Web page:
anesthesia-detoxRapid Opiate Detox Under Anesthesia

Rapid Detox history began in the late 1970’s, when many different doctors have written about their work with rapid opiate detox protocols done under anesthesia. Some prominent doctors in this exciting and promising field of pharmacology, addiction and medicine include Dr. Kebler, Dr. Loimer, Dr. Resnick, and Dr. Legarda. These are the pioneers in the field of rapid opiate detox under anesthesia. Their important and revolutionary work has allowed thousands of patients to completely detox from opiates in a safe, effective, and humane manner, achieving freedom and better health in their lives once more.

Anesthesia Detox Safety

When anesthesia assisted rapid opiate detox is done in a responsible manner, its results are astounding and profound. The protocol should be done by trained doctors in a hospital where a number of different medical specialists are available to properly asses each patient’s case to ensure anesthesia detox is the correct approach. When it is done this way, it is often the best treatment option for many patients. While each individual patient will need to choose for themselves which method of opiate detox is right for them, rapid anesthesia detox is an effective and appropriate method of achieving freedom from addiction and dependence for a lot of people, and those who undergo the procedure are generally thrilled with the results they achieve.

Rapid Anesthesia Detox Location

Anesthesia detox is done in an inpatient setting under the care of skilled doctors and anesthesiologists, and is considered quite safe. While it has been researched since the 1970’s, it has really seen a huge popularity in the last ten years. The outcomes achieved with rapid opiate detox under anesthesia are much higher than other methods of detox from opiods. With this protocol, the length of withdrawal symptoms is significantly reduced, as is the severity of those symptoms. Most of the severe side effects associated with withdrawal that a patient would normally experience come while the patient is under anesthesia, and so they are not aware of the symptoms throughout the detox process.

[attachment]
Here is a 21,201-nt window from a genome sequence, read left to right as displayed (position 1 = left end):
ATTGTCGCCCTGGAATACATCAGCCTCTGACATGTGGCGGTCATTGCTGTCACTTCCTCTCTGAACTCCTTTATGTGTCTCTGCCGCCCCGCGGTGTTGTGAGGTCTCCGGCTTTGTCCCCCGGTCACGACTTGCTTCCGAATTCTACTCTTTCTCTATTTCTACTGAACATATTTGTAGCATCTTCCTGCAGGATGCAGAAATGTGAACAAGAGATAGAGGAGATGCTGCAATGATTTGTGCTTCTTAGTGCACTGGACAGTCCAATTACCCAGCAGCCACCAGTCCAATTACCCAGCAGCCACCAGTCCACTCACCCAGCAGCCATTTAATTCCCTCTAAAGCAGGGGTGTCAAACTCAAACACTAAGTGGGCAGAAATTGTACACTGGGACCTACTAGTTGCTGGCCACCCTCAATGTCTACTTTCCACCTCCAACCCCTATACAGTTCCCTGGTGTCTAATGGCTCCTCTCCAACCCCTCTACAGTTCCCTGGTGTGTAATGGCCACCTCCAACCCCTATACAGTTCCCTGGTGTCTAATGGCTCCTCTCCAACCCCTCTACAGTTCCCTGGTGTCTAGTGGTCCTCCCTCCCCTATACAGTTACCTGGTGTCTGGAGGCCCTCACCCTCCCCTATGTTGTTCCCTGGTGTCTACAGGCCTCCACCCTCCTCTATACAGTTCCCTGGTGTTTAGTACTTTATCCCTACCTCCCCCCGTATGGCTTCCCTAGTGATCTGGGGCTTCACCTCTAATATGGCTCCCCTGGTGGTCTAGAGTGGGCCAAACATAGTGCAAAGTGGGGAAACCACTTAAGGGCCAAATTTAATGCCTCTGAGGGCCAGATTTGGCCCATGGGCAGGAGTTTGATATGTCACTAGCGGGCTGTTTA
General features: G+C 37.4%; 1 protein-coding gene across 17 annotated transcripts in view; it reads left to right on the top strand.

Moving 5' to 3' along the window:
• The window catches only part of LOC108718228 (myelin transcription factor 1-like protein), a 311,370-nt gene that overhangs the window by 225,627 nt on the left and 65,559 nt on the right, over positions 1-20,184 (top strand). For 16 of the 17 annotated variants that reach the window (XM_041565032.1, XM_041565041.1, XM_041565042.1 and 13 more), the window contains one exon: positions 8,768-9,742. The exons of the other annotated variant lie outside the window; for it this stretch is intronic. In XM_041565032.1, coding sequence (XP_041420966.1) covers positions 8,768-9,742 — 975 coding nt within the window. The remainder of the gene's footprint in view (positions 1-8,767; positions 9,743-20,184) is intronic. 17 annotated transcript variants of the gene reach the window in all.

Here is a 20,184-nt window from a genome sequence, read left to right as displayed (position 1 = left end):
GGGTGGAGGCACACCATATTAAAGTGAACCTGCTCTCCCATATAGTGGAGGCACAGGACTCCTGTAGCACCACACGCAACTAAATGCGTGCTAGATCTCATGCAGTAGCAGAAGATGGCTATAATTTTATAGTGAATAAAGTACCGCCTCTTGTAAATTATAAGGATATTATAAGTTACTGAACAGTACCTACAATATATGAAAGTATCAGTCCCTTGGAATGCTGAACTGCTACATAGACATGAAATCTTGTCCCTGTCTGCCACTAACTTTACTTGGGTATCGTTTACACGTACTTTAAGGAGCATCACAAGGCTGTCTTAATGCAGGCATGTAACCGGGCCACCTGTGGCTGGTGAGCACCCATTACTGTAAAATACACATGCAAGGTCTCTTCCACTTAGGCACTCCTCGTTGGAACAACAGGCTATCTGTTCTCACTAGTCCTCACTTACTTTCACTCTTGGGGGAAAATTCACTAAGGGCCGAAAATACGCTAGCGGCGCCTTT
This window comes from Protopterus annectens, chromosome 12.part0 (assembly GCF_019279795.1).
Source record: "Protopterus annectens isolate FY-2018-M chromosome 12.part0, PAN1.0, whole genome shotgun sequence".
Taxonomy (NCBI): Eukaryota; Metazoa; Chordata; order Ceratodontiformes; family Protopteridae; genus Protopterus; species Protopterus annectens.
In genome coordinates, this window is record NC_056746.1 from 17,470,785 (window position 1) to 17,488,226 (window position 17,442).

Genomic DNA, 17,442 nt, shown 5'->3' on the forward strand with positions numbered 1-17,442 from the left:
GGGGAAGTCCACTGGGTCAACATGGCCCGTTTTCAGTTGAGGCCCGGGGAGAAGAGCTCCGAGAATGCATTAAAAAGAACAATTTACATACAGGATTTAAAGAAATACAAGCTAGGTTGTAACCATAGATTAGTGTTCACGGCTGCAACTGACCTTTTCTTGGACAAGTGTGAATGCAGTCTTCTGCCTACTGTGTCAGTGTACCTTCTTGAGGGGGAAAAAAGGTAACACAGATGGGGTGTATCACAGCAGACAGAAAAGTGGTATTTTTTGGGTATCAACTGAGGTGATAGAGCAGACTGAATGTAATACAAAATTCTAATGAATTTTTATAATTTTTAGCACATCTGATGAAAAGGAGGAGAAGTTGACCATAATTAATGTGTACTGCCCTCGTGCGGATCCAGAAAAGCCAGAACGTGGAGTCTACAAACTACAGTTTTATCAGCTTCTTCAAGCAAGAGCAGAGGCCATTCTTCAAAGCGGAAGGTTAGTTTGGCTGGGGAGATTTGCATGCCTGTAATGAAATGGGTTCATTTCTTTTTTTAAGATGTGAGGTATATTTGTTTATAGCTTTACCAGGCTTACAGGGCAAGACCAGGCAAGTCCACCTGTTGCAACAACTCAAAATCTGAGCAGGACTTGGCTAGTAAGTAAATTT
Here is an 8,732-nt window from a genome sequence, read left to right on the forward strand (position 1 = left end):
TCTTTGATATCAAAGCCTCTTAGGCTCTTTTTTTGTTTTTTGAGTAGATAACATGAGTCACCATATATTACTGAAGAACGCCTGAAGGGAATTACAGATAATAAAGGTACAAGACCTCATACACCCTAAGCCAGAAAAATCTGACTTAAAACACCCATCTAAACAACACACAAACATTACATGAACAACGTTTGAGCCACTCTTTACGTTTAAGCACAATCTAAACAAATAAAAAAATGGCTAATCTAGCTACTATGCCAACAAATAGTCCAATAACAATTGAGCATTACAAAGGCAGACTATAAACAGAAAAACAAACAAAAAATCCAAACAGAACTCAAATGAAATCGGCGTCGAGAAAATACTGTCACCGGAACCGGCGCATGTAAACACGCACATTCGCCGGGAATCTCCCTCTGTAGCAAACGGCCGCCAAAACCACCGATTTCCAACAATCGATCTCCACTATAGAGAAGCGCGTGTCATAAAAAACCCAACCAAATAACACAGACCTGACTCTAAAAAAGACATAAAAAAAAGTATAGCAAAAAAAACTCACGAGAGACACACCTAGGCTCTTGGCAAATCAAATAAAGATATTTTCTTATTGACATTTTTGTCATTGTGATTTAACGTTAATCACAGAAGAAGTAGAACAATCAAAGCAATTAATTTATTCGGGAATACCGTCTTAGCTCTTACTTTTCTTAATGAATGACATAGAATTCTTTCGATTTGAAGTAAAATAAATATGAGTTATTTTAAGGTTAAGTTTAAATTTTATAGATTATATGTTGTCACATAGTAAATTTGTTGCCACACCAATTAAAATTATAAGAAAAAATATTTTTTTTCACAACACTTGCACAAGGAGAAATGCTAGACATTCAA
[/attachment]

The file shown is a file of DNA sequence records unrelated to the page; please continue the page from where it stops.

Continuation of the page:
Post Opiate Detox Symptoms

While the patient will still have some transitional discomfort after the procedure is over, these are much less than what they would experience with other detox methods. Plus, the patient stays in the hospital for one to two days after the procedure, so any additional withdrawal symptoms can be identified, mitigated, and even eliminated through the correct administration of medications. Once the patient leaves the hospital, he or she will go into continuing care, such as our exclusive recovery retreat for additional assistance through the stabilization assistance, and additional counseling. Rapid opiate detox under anesthesia is just the first part of the patient’s overall wellness program in getting off of opiods, but it is the most important part, and achieves remarkable results that could take weeks or months to achieve under other methods.

The Anesthesia Assisted Rapid Opiate Detox Process

The procedure for anesthesia assisted rapid opiate withdrawal works like this: The patient is put under anesthesia sedation for usually 30 to 90 minutes in the ICU of a full-service, accredited hospital with doctors and anesthesiologists who are well-practiced in the procedure overseeing the entire procedure. During the time the patient is under anesthesia, he or she is given an opiate antagonist, as well as several other drugs, that remove the existing opiates from their opiate receptor sites. Their vital signs are monitored at all times to make sure they are stable and that the withdrawal is proceeding successfully.

Anesthesia Rapid Opiate Detox Results

Once the opiates are removed from the patient’s body using other drugs, and the patient has successfully undergone any major withdrawal symptoms under the anesthesia, the patient is gradually brought out of sedation where they remain in the ICU through the rest of the day and night, where he or she can be monitored and given additional treatment as needed. Once physically stable, the patient is transferred to our recovery center for some additional professional care for a few days in order to maximize safety and effectiveness of the detox. The patient is then able to return home and resume normal activities like work and school relatively quickly after the procedure, and can remain opiate-free, usually with appropriate follow up care such as counseling and exploration of other methods of pain control (if this is an issue).

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